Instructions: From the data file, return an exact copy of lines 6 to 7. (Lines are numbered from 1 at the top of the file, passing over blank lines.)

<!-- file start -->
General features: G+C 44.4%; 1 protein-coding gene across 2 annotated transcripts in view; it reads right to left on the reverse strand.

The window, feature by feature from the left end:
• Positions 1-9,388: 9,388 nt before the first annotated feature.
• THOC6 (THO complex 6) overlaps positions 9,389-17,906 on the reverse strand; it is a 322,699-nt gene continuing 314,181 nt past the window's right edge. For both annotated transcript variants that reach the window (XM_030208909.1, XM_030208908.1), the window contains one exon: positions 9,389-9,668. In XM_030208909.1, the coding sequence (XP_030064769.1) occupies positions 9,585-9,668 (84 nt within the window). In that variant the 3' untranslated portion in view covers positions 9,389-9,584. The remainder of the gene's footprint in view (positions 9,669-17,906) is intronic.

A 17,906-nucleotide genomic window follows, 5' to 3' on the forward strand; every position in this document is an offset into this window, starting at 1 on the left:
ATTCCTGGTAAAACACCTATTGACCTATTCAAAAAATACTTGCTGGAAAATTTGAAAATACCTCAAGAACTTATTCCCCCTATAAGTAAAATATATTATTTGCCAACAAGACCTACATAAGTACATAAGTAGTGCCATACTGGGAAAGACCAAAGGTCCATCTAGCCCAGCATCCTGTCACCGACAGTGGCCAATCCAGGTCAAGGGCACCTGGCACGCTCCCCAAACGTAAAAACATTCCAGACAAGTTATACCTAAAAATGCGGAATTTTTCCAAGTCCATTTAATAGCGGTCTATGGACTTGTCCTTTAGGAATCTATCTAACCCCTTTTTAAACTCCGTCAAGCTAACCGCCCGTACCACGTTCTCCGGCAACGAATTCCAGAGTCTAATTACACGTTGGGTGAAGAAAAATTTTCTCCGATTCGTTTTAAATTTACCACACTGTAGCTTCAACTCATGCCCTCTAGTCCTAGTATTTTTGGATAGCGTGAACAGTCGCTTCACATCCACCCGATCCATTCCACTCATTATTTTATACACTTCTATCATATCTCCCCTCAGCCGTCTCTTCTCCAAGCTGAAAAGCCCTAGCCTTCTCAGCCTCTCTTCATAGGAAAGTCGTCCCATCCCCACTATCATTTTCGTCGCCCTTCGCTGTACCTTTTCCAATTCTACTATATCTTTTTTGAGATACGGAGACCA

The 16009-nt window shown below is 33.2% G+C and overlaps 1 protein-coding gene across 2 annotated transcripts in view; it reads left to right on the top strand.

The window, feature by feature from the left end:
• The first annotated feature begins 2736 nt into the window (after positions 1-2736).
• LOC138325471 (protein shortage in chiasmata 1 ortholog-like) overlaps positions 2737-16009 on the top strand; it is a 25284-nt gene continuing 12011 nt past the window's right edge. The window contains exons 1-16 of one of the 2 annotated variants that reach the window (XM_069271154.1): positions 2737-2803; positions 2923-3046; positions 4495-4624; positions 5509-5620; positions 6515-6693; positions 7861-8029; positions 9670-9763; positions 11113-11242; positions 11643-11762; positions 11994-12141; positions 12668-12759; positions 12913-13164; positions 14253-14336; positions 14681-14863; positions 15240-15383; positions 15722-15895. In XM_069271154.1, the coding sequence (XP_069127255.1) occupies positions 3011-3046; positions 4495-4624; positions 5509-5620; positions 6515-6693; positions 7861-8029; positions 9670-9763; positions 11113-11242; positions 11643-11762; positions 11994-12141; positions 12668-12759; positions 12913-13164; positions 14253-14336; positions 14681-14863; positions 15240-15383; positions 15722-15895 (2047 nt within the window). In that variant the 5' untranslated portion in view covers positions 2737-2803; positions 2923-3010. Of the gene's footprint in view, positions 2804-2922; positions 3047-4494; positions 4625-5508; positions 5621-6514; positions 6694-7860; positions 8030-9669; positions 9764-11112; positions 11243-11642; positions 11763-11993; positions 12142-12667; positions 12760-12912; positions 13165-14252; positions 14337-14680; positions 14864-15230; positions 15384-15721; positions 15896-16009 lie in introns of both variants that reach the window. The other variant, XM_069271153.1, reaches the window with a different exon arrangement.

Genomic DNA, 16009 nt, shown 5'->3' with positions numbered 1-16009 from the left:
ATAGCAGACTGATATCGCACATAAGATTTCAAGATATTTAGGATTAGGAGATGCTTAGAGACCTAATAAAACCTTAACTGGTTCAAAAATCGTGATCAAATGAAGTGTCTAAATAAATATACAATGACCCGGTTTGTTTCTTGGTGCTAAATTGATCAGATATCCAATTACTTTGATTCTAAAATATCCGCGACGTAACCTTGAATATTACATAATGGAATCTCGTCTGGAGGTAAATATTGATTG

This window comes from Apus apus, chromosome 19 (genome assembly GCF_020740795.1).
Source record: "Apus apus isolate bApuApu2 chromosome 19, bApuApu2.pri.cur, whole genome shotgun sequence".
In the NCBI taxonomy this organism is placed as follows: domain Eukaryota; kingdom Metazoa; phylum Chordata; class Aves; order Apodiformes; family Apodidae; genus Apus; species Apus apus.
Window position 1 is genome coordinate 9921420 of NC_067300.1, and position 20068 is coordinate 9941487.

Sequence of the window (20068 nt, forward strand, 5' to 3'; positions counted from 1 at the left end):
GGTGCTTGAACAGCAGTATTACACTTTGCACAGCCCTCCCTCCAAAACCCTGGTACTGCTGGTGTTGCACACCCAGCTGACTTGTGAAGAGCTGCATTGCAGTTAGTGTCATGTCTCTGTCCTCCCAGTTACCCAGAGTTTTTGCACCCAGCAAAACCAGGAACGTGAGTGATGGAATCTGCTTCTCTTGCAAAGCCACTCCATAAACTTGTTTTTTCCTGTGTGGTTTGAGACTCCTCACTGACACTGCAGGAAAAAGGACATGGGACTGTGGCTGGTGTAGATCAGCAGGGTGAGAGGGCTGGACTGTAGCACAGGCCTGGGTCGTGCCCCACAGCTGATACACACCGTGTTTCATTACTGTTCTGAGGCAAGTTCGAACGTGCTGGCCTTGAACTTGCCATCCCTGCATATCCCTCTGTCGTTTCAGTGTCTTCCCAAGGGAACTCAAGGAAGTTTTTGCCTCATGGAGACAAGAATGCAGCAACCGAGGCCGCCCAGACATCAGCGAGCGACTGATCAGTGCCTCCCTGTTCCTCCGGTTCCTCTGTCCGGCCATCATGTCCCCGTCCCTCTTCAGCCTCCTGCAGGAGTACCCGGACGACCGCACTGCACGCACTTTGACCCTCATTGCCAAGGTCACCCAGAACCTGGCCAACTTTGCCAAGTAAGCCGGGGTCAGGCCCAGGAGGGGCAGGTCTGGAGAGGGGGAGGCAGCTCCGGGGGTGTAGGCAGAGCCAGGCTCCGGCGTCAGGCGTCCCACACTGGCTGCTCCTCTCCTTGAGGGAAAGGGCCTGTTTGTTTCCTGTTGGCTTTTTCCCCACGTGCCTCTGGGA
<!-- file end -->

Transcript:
ATTCCTGGTAAAACACCTATTGACCTATTCAAAAAATACTTGCTGGAAAATTTGAAAATACCTCAAGAACTTATTCCCCCTATAAGTAAAATATATTATTTGCCAACAAGACCTACATAAGTACATAAGTAGTGCCATACTGGGAAAGACCAAAGGTCCATCTAGCCCAGCATCCTGTCACCGACAGTGGCCAATCCAGGTCAAGGGCACCTGGCACGCTCCCCAAACGTAAAAACATTCCAGACAAGTTATACCTAAAAATGCGGAATTTTTCCAAGTCCATTTAATAGCGGTCTATGGACTTGTCCTTTAGGAATCTATCTAACCCCTTTTTAAACTCCGTCAAGCTAACCGCCCGTACCACGTTCTCCGGCAACGAATTCCAGAGTCTAATTACACGTTGGGTGAAGAAAAATTTTCTCCGATTCGTTTTAAATTTACCACACTGTAGCTTCAACTCATGCCCTCTAGTCCTAGTATTTTTGGATAGCGTGAACAGTCGCTTCACATCCACCCGATCCATTCCACTCATTATTTTATACACTTCTATCATATCTCCCCTCAGCCGTCTCTTCTCCAAGCTGAAAAGCCCTAGCCTTCTCAGCCTCTCTTCATAGGAAAGTCGTCCCATCCCCACTATCATTTTCGTCGCCCTTCGCTGTACCTTTTCCAATTCTACTATATCTTTTTTGAGATACGGAGACCA

The 16009-nt window shown below is 33.2% G+C and overlaps 1 protein-coding gene across 2 annotated transcripts in view; it reads left to right on the top strand.